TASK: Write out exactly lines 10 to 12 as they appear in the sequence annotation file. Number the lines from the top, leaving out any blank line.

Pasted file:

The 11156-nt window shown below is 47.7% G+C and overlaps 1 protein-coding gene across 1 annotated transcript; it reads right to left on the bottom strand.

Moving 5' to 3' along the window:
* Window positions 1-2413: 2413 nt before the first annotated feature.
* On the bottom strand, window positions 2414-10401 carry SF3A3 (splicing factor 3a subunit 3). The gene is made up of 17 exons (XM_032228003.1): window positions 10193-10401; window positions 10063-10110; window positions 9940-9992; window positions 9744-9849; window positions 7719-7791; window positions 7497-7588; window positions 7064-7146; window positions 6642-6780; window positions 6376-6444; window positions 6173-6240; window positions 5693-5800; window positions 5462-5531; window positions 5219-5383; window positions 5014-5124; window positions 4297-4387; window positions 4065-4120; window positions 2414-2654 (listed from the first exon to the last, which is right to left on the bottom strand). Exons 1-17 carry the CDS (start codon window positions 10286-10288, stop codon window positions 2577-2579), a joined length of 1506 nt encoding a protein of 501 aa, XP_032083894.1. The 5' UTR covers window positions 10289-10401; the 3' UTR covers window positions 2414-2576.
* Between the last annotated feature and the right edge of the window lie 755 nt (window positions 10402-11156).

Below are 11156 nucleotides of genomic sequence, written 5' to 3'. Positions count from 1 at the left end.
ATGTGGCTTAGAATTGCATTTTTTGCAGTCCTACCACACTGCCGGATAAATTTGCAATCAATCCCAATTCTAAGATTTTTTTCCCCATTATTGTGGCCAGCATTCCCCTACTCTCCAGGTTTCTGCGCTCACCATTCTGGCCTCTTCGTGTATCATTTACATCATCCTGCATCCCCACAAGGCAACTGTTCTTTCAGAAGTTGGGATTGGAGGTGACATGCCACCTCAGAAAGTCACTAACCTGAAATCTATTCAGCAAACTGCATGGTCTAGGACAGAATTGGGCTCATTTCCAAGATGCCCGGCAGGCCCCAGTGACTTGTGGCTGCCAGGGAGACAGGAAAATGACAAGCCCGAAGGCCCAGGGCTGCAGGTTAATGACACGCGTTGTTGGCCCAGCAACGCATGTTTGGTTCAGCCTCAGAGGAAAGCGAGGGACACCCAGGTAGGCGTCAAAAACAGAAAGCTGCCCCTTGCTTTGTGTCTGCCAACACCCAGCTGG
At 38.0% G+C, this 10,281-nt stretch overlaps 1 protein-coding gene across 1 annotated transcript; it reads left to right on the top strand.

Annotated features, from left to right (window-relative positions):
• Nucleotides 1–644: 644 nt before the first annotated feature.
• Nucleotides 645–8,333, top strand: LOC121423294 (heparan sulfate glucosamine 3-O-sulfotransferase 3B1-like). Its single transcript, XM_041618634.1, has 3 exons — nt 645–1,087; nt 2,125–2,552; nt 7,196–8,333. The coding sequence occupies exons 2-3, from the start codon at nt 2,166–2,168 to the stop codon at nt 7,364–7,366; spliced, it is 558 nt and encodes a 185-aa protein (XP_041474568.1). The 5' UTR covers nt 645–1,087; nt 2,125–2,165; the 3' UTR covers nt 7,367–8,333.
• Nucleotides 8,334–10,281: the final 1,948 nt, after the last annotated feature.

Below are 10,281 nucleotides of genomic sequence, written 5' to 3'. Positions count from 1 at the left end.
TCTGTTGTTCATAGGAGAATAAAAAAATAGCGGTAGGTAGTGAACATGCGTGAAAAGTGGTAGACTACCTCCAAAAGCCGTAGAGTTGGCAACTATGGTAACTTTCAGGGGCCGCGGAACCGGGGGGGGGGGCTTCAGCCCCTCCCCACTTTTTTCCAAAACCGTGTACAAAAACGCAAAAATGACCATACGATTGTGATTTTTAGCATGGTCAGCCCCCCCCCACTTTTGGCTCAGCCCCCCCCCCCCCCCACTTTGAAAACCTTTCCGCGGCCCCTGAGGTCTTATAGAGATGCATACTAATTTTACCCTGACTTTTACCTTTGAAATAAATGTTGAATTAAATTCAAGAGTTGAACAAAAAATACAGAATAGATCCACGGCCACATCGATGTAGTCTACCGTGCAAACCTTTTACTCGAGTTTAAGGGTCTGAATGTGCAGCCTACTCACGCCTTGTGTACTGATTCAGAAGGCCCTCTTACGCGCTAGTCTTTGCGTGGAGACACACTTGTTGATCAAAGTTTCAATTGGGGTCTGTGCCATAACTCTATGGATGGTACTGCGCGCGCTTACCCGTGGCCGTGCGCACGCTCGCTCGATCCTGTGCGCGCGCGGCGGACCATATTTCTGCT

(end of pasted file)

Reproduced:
• Nucleotides 1–644: 644 nt before the first annotated feature.
• Nucleotides 645–8,333, top strand: LOC121423294 (heparan sulfate glucosamine 3-O-sulfotransferase 3B1-like). Its single transcript, XM_041618634.1, has 3 exons — nt 645–1,087; nt 2,125–2,552; nt 7,196–8,333. The coding sequence occupies exons 2-3, from the start codon at nt 2,166–2,168 to the stop codon at nt 7,364–7,366; spliced, it is 558 nt and encodes a 185-aa protein (XP_041474568.1). The 5' UTR covers nt 645–1,087; nt 2,125–2,165; the 3' UTR covers nt 7,367–8,333.
• Nucleotides 8,334–10,281: the final 1,948 nt, after the last annotated feature.